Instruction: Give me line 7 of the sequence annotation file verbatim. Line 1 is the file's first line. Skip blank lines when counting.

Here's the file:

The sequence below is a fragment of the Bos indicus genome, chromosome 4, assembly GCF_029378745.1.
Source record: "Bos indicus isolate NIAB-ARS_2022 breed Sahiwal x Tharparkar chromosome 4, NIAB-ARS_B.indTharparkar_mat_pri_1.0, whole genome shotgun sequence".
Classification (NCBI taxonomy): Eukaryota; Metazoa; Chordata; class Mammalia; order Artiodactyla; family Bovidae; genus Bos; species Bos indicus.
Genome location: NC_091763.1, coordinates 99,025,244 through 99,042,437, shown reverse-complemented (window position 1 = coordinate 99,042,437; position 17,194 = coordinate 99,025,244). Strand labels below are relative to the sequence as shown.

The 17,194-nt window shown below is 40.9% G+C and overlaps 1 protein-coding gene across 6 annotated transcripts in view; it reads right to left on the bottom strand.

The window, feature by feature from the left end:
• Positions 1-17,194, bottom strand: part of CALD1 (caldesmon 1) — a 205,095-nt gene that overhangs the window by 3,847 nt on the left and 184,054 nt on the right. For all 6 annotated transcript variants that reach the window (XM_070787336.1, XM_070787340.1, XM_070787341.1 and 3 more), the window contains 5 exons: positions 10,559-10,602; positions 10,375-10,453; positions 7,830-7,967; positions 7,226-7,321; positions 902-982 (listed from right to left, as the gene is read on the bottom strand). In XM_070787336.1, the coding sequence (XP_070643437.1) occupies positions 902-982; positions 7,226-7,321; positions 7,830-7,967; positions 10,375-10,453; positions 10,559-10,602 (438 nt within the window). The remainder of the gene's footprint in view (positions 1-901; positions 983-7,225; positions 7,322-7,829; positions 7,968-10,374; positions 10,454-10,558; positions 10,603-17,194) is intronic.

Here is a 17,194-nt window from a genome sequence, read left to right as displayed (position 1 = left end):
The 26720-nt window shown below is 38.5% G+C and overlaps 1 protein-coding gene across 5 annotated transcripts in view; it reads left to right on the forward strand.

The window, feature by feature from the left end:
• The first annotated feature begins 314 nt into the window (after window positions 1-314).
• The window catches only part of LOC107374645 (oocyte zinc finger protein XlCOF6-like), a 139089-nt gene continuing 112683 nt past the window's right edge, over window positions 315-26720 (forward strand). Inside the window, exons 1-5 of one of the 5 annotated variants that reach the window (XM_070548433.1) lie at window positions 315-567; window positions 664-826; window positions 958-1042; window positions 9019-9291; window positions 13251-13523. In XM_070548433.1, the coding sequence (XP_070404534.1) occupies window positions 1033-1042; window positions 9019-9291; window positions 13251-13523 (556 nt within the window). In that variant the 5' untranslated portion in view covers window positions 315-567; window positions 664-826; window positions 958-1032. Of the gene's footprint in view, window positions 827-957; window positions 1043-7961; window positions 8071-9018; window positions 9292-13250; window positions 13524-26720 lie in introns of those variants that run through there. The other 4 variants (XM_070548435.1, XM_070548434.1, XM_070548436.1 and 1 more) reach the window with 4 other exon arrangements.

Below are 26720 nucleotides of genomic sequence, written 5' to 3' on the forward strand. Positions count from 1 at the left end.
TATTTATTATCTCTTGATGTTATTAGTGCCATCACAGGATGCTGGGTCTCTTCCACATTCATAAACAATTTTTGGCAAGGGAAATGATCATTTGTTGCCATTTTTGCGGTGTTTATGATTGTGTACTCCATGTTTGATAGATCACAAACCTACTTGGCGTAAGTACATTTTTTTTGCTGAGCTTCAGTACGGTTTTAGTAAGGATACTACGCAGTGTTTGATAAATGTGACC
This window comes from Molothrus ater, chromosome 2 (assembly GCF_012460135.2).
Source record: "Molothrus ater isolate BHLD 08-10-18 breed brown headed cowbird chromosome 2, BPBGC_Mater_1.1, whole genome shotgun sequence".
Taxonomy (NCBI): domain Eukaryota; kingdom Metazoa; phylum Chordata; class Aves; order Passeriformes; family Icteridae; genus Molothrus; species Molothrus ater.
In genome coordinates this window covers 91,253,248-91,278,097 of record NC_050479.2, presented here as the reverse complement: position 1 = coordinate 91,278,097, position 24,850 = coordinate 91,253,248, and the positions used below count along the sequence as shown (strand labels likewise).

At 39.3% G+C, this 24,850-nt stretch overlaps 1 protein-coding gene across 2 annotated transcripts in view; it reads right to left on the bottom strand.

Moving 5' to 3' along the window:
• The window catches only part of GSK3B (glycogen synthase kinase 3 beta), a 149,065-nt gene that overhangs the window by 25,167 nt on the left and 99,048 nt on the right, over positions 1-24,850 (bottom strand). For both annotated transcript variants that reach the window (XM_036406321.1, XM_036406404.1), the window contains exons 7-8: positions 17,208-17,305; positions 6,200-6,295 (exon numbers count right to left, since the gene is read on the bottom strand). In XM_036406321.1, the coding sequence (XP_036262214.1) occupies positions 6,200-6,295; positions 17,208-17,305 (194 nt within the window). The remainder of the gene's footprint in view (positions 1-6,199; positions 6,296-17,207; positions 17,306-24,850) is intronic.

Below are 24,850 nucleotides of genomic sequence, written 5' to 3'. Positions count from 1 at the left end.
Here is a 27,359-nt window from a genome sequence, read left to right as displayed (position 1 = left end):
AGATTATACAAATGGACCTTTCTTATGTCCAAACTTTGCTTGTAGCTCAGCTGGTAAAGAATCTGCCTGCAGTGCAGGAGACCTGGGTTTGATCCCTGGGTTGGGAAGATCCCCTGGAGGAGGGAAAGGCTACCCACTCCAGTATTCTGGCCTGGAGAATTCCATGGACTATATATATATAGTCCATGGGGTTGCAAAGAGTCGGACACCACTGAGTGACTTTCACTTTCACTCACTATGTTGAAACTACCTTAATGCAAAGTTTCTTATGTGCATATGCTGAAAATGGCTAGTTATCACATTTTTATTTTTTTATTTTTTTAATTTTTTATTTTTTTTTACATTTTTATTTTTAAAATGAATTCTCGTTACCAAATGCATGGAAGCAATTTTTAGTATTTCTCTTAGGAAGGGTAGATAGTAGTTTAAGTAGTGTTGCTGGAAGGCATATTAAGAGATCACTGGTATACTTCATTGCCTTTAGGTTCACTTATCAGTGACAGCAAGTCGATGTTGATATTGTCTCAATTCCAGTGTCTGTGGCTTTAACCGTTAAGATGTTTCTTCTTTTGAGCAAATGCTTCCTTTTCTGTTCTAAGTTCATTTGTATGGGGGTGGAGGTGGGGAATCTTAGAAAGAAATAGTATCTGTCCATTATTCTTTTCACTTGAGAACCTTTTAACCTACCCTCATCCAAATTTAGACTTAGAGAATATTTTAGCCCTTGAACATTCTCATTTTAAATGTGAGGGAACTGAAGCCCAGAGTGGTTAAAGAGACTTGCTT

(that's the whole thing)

• Positions 1-17,194, bottom strand: part of CALD1 (caldesmon 1) — a 205,095-nt gene that overhangs the window by 3,847 nt on the left and 184,054 nt on the right. For all 6 annotated transcript variants that reach the window (XM_070787336.1, XM_070787340.1, XM_070787341.1 and 3 more), the window contains 5 exons: positions 10,559-10,602; positions 10,375-10,453; positions 7,830-7,967; positions 7,226-7,321; positions 902-982 (listed from right to left, as the gene is read on the bottom strand). In XM_070787336.1, the coding sequence (XP_070643437.1) occupies positions 902-982; positions 7,226-7,321; positions 7,830-7,967; positions 10,375-10,453; positions 10,559-10,602 (438 nt within the window). The remainder of the gene's footprint in view (positions 1-901; positions 983-7,225; positions 7,322-7,829; positions 7,968-10,374; positions 10,454-10,558; positions 10,603-17,194) is intronic.